Mario Lemieux was the most difficult score to play against in my career. He was a five foot nine player with an incredible reach, who could finesse and overpower his opponents. His eyes lit up when he saw a smaller goalie in the net because he knew he had multiple ways to beat them. He took his teams on his back and propelled them to Stanley Cup wins. Transcript: "The most difficult score to play against in my career. Well, that was pretty easy for me to decide that answer was always Mario Lemieux. He, he posed the greatest challenges for goaltender, a five foot nine goaltender. At least they said five foot nine in the program. I think I was stretching it to get the 59 but Mario had six food for 6. With five with that incredible. Reach was just devastating for a smaller goaltender. He had to be so respectful. Full of his ability to move the puck side to side, whether it was passing it, whether it was taking a stick handling and skating himself, he was devastating and he put the pressure on the, on the small goaltenders because of his reach and then he had the power to finesse. Yeah, he could, he could do deception really. Well, he could, he could overpower you with his play with his shot. He just had so many weapons in his Arsenal. He was just devastating. And I think he had a real. He really is eyes lit up when he saw a small goalie in the net, That particular night because he knew that he had multiple ways to beat you versus a big goalie who may limit some of those options. So for me, it was Mario and it was in those early 90s when he playing on those Powerhouse teams. We saw Mario on two separate occasions in Boston during Conference Finals. And he was at his best at that time. And, you know, he took the team on his back and propelled him through to their, to Stanley Cup wins and Mary was the toughest for Mary living you."
I'm still recovering from a leg injury I sustained during the Olympics, but I'm hoping to be healthy and ready for the next event in Italy. Transcript: "Hi, Sam. Am I going to play at the next one? Picks in Italy. I'm not sure yet. I'm hoping. So I'm still recovering from the Olympics, from a leg injury. But you know I'm just hopefully we'll get back and be healthy and ready to go, but as of right now, just training and rehabbing"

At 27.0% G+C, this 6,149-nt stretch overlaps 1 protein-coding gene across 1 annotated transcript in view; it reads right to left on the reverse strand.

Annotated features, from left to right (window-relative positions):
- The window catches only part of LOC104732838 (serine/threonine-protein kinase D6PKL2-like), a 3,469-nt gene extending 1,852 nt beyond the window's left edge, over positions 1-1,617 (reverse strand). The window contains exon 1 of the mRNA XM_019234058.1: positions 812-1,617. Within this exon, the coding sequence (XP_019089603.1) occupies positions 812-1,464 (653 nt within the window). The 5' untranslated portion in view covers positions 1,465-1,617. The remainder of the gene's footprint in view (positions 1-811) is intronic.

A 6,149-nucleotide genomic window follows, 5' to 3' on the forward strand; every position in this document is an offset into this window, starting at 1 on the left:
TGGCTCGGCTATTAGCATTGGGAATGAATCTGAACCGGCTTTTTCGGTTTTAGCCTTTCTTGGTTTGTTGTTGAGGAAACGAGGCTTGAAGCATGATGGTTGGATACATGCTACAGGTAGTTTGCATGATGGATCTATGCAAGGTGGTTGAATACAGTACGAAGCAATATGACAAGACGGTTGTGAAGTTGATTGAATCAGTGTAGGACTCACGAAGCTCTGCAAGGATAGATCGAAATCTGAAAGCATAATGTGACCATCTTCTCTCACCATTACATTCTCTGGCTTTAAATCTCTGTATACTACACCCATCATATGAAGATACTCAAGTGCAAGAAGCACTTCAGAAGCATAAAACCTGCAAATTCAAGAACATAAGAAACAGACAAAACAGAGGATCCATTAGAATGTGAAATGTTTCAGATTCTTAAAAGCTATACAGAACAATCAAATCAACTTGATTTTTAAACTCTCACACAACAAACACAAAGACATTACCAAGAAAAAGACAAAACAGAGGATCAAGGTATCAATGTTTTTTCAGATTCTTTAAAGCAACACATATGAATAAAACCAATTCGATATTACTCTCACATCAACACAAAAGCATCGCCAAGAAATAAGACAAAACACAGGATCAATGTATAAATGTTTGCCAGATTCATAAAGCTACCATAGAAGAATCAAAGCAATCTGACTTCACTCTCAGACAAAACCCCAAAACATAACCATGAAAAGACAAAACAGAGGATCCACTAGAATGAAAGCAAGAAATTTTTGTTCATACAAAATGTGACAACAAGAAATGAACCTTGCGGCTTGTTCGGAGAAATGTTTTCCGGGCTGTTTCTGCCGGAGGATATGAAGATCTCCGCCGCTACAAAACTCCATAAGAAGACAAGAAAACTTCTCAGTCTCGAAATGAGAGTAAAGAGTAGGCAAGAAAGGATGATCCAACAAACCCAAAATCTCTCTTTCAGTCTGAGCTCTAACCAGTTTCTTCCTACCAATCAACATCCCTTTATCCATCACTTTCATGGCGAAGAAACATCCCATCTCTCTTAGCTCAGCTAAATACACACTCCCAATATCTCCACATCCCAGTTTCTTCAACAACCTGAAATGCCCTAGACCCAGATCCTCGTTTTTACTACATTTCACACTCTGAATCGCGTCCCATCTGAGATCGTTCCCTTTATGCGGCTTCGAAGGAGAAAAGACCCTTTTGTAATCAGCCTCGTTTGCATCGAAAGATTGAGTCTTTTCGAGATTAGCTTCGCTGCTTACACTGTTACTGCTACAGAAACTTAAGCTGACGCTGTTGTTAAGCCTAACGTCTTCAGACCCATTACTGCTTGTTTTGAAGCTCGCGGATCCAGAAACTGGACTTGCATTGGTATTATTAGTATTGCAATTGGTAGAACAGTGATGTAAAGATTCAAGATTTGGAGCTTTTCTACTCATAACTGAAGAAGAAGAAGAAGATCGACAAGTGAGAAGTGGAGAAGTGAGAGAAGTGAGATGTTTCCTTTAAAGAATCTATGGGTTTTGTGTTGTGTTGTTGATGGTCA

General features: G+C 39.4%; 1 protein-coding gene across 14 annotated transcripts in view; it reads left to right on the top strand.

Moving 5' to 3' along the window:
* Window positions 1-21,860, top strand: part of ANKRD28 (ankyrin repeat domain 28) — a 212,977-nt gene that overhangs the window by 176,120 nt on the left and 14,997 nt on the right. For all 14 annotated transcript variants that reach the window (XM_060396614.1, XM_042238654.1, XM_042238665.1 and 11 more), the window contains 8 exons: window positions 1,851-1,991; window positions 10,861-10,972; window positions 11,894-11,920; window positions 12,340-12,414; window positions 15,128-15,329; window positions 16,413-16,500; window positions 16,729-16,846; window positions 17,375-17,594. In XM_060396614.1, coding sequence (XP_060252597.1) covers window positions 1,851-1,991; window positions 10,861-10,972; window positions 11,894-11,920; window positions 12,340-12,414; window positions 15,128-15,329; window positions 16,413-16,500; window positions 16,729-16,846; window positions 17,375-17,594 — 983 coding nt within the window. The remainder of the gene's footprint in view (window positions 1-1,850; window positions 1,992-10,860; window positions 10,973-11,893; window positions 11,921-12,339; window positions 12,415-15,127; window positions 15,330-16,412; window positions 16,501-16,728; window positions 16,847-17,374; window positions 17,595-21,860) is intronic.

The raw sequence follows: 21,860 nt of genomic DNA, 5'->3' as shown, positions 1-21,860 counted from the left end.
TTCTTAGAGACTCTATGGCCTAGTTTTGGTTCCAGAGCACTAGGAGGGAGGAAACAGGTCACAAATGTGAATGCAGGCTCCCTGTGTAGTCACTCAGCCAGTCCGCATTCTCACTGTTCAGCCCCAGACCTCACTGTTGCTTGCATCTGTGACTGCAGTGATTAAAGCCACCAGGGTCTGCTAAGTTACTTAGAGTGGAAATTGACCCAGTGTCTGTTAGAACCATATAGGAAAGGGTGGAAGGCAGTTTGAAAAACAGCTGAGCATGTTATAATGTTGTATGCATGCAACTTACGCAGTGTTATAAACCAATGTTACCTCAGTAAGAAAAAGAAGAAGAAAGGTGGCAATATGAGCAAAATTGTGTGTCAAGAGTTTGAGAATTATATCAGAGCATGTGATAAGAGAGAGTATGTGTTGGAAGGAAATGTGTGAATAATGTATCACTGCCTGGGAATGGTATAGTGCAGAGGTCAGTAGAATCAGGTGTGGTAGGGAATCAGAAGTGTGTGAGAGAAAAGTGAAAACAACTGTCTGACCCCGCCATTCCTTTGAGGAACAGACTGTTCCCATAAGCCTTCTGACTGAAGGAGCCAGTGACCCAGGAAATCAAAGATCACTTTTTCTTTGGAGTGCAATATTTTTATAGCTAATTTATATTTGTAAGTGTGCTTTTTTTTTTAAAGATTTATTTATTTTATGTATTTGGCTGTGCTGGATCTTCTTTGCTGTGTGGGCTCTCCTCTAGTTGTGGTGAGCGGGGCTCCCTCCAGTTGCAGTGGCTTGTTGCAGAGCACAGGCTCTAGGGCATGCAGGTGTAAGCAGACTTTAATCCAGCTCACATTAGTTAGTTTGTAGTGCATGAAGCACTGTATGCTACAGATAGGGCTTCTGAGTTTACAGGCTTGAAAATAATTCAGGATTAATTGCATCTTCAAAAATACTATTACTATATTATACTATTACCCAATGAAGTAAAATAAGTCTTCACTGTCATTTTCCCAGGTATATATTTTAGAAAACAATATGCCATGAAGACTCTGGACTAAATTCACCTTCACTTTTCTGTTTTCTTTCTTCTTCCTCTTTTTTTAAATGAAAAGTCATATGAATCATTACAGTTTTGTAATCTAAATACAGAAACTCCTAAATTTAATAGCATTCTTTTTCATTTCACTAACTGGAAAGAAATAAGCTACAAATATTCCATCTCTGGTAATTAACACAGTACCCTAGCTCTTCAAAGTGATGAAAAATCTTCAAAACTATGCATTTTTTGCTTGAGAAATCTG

One thing that I am seeing as lacking in players who are trying to make it to the NHL is a lack of experience and knowledge of the little habits of being a professional athlete, such as stick on puck, getting back quickly, taking away time and space, and being hard to play against. These skills must be developed with experience, so players need to focus on these habits in order to reach the NHL. Transcript: "What is one thing that I am seeing as lacking in players who are trying to make it to the NHL? I would say it's definitely different for every player. Obviously there, every player has their own strengths weaknesses and things that they need to work on to be able to make it to the NHL. So I would I would generally just say I think those the little habits of being a professional athlete, you know just on the ice off the ice knowing how important it is to do the little things right on the ice. Ice. So you learn that as you play and, and as you play against better competition. So I just think generally those, those little habits and they start to get better and better as they're more aware of, you know, stick on puck, or, or getting back quickly, or taking away time and Spades being hard to play against all these little things that will help them become an NHL player. One day I think are, are areas that they can improve them for sure and it's Just that lack of experience and just going through through that and just developing as a whole they start to learn that as the more experienced that they get."